Birthing position options for each stage of labour

Most of us don’t get to see what a real birth is like, so it’s almost impossible to know what to expect when the time comes. Movies and TV shows usually only portray women giving birth on their back, and then a few minutes of screaming and pushing before their baby arrives (usually looking like they’re about three months old already!).

Women may have once given birth on their back many years ago in Western countries, but prior to the last 100 years, they would have given birth in an upright position as many traditional cultures do.

Thankfully, things have changed a lot in recent years. Now you get to choose the birthing position that is most comfortable for you. Unless you’re having an epidural, you have an electronic monitor around your middle that restricts movement, or forceps or a vacuum is required, you’ll be encouraged to walk around and find the position that feels instinctively right for you, and then continue to change positions as you move through each stage of labour.

Here are some position suggestions you could consider during each stage. It’s a great idea to practice these positions during pregnancy.

There are three stages of labour: the first stage includes early labour and active labour. The second stage is giving birth. The third stage begins after your baby is born.

Position options for early labour

During the first stage of early labour, you might still be home. This is when your cervix softens and dilates to about 3 cm. This stage can go on for hours, or even days. You may feel nothing at all, or you may feel some pain and discomfort, and contractions will be irregular.

Now is the time to try and conserve energy (you’re going to need it later!), so rest as much a as possible, and try any of the following to ease pressure on the pelvic area and encourage your baby into position:

  • Stand in the shower or have a bath
  • Lying on your back is not recommended because it can reduce the blood supply to your baby
  • Go for a gentle walk
  • Keep changing positions to prevent muscle fatigue
  • Stand or bend over, and rock or sway

Position options for active labour

As your contractions become stronger and more frequent, and your cervix dilates from 3 cm to 10 cm, you will have moved into active (established) labour. This is when you need to call your hospital, and they will advise whether it’s time to come in yet or not.

Whether you’re at home or the hospital, you can choose some positions that will help to open your pelvis, allow for your baby to get into position, bring on stronger contractions, provide some pain relief, and reduce the likelihood of needing an epidural or a forceps or vacuum-assisted birth.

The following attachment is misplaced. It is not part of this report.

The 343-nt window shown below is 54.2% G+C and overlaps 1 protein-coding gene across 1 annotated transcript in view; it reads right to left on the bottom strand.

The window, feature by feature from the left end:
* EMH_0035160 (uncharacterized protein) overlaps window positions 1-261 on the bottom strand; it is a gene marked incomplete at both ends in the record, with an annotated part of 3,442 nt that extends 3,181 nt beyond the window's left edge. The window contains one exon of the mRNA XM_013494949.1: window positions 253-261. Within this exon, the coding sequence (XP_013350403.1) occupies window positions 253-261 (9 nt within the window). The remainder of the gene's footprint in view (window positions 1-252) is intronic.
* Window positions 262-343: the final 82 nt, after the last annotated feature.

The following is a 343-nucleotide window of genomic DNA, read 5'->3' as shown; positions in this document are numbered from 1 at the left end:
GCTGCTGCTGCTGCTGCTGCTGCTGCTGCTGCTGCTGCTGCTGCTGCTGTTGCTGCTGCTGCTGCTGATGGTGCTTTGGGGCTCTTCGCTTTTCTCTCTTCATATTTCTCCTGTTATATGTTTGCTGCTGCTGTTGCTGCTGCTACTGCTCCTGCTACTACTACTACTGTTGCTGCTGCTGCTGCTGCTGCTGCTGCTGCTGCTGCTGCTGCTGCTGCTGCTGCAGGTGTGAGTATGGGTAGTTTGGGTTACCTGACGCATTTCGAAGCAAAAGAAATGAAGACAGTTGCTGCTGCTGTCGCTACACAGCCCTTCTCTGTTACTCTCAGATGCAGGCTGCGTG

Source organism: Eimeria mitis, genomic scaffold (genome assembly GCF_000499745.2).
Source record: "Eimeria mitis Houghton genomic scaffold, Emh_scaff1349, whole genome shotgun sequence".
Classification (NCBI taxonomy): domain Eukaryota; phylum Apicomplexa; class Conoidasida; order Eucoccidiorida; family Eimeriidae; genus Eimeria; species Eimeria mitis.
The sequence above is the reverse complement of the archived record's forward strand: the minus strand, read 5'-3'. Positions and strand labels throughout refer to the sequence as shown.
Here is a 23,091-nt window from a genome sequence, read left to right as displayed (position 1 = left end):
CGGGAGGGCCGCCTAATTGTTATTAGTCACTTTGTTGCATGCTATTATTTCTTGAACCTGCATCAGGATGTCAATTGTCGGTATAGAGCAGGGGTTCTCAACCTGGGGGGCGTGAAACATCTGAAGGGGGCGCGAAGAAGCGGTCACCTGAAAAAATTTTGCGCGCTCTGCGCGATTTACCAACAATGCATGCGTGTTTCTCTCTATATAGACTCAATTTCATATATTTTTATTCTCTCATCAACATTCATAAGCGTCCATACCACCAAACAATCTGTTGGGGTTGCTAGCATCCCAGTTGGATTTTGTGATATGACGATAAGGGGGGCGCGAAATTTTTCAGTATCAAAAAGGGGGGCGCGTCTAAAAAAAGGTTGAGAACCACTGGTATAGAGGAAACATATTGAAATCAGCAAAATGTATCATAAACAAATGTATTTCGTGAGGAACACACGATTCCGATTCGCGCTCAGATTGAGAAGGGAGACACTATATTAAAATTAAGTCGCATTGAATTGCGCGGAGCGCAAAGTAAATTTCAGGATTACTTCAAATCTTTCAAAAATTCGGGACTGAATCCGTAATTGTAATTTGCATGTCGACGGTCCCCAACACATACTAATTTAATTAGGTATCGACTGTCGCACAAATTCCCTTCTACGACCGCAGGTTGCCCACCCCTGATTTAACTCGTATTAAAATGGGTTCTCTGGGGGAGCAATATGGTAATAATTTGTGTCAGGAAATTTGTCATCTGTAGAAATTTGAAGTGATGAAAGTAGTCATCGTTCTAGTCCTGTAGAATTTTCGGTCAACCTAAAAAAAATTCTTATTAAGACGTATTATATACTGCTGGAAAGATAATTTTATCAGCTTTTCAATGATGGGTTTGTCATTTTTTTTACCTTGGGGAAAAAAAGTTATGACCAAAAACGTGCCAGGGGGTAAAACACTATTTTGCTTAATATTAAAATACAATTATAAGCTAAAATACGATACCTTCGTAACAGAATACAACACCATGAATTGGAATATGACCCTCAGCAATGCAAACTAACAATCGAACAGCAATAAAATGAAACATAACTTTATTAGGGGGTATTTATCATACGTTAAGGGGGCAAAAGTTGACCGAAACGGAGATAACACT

Here are some position suggestions that your medical team will probably suggest. If you have a birth partner, they could massage you or support you in these positions:

  • Standing or moving in the shower
  • Leaning forward over the bed
  • Kneeling on hands and knees
  • Kneeling, using a chair or birthing ball (which is a yoga or fit ball) for support
  • Squatting, using a birthing ball, stool, or bar for support
  • Using a peanut ball while side-lying
  • Lunging with one foot on a chair
  • Sitting and rocking on a chair on the edge of the bed
  • Swaying while holding onto a support person during a contraction
  • Sitting on a chair leaning forward
  • Sitting or kneeling in the bath

Position options for Stage 2 of labour

It’s go time! The second stage of labour is when your cervix is fully dilated and you’ll start to push as contractions happen, so your baby can move through and out of your vagina.

Find what feels most comfortable for you, but here are some position suggestions for giving birth:

  • An upright position can make it more comfortable for you to push. It can open and tilt the pelvis to help the baby come down, leading to a faster delivery.
  • Kneel or go on all fours on the bed or a mat on the floor. This can particularly help if your baby is posterior or lateral.
  • You can lie on your side with your top leg bent.
  • You may choose to birth in water if it is available and considered safe for you and your baby.
  • A semi-recumbent position (where the woman is angled partly upright) on the bed or on a mat on the floor is a popular option, and is what’s often used if an epidural is administered.

Stage 3 of labour

Once your baby is earthside, you will need to deliver the placenta and membranes. You may have more contractions, and you could be asked to gently push as your midwife or obstetrician pulls on the cord.

At this point, you’ll be finally lying down and holding your precious newborn. Congratulations, mumma, you did it!

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